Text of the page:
“Well, if music could only bring peace, I’d only be a musician,” sang Pete Seeger in his 1967 song “Letter to Eve.” In an essay in a forthcoming University Press of Kentucky re-issue of the classic book Clods of Southern Earth, folksinger Si Kahn raises a related question: “Can Poetry Change the World?”
Clods of Southern Earth, by the poet Don West, was first published in 1946 by a small and now defunct leftwing New York press called Boni and Gaer. It sold more than 14,000 copies in its first year, making it a bestseller among volumes of poetry. West, an organizer and activist, co-founded the Highlander Folk School with Myles Horton in 1932 after both had visited and studied a series of Danish folk schools in Europe.
Highlander was originally tied to labor organizing but eventually became known as a training ground for civil rights organizers in the 1950s and 1960s. Rosa Parks attended a workshop there before refusing to relinquish her seat on a Montgomery, Alabama, bus, and it was there that the song “We Shall Overcome” became a part of the movement.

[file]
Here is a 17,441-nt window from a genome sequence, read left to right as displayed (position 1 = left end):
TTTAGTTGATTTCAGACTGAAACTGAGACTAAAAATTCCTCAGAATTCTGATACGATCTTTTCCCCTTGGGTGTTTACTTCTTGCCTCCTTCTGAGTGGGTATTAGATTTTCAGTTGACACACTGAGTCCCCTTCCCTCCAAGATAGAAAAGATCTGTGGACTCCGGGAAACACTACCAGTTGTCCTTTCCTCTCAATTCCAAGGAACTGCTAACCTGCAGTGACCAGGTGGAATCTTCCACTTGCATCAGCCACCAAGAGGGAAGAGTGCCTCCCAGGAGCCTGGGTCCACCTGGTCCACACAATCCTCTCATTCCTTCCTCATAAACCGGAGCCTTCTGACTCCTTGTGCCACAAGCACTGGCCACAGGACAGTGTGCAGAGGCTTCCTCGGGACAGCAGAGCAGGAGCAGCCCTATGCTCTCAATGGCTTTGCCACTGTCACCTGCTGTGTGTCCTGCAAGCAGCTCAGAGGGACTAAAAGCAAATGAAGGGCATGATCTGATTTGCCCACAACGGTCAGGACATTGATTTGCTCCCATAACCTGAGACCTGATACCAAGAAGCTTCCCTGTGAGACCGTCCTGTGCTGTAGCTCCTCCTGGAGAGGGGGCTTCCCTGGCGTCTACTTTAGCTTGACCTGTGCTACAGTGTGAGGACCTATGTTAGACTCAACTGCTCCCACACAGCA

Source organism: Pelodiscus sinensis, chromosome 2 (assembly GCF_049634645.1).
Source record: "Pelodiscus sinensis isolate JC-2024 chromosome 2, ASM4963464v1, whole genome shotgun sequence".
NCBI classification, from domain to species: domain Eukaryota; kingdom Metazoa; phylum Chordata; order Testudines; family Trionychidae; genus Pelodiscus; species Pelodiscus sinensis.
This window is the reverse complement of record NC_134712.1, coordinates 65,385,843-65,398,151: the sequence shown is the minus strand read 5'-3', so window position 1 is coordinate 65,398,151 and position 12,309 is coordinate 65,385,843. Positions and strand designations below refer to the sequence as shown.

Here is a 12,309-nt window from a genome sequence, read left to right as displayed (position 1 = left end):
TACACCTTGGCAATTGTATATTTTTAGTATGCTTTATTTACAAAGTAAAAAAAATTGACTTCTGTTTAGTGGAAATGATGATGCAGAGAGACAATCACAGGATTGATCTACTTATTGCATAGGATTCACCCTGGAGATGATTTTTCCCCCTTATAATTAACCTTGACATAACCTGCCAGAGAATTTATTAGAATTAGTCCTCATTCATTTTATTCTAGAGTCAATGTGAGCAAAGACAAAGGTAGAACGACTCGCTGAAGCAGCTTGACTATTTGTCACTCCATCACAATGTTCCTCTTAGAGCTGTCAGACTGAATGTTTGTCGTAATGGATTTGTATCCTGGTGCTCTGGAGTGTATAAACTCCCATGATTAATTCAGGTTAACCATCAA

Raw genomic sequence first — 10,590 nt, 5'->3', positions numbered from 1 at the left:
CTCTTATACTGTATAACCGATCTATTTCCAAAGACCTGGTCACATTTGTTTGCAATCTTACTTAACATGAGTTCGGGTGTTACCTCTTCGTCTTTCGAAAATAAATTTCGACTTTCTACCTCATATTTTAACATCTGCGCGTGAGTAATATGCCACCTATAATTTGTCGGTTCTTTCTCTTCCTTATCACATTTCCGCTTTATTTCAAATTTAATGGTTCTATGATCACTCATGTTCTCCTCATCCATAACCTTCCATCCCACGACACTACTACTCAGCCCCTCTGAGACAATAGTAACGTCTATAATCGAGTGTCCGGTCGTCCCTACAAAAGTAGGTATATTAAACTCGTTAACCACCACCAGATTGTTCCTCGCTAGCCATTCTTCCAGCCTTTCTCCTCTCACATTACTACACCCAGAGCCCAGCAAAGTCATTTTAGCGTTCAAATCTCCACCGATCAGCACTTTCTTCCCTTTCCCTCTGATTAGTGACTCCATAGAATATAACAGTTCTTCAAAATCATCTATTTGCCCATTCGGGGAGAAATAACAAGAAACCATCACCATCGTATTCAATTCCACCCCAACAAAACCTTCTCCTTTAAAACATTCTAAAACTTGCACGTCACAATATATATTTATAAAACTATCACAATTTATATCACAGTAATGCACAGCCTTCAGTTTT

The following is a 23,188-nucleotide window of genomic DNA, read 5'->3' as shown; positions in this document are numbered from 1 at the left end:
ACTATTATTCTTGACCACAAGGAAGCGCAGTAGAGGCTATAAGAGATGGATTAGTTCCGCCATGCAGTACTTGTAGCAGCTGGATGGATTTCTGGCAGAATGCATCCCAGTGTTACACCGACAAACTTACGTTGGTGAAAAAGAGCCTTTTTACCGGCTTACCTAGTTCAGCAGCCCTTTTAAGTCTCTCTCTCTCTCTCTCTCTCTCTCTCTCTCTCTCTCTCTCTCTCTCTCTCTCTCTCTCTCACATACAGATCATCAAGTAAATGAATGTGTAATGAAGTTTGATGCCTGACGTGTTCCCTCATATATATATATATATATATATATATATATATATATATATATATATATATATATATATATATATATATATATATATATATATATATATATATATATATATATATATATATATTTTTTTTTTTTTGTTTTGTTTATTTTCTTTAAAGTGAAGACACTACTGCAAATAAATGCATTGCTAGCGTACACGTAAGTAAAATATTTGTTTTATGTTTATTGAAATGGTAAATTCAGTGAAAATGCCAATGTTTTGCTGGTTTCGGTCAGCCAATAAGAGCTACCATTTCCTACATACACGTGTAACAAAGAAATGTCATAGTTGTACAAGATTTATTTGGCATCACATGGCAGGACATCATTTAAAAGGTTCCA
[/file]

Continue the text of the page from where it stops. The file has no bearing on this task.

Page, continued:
“The songs were important. But songs alone, poetry alone, any of the arts alone, they don’t change the world. That takes organizing and direct action.”
“A lot of people say, oh, music can change the world,” says Kahn in a recent interview, during which we chat about his work and my tattered copy of West’s classic. But, he continues, “only if it’s accompanied by direct action organizing. People say, ‘Well, look at the civil rights movement. All those songs, didn’t they make a difference?’ I say, yes, of course they did. They sustained the people who made the movement. The songs were important. But songs alone, poetry alone, any of the arts alone, they don’t change the world. That takes organizing and direct action.”
This principle is central to how Si Kahn lives his life. In addition to a career as an award-winning touring folksinger, he has spent the past fifty years as a labor and community organizer, mostly in the South. He has authored four books (three on organizing) and co-authored a fifth on privatization with his partner and spouse, Elizabeth Minnich. More than 300 of his songs have been recorded. He has also written the script and/or songs for seven musicals.
“As people discover who they are, they change their relationship to power and therefore their relationship to themselves and therefore their relationship to other people,” Kahn told The Progressive’s Linda Rocawich in a 1994 interview. “Culture is a large part of what does that. It’s not just marching. It’s singing, telling stories, poetry, theater, preaching, posters.”
Or, as the German anti-fascist poet and playwright Bertolt Brecht put it, “Art is not a mirror held up to reality but a hammer with which to shape it.”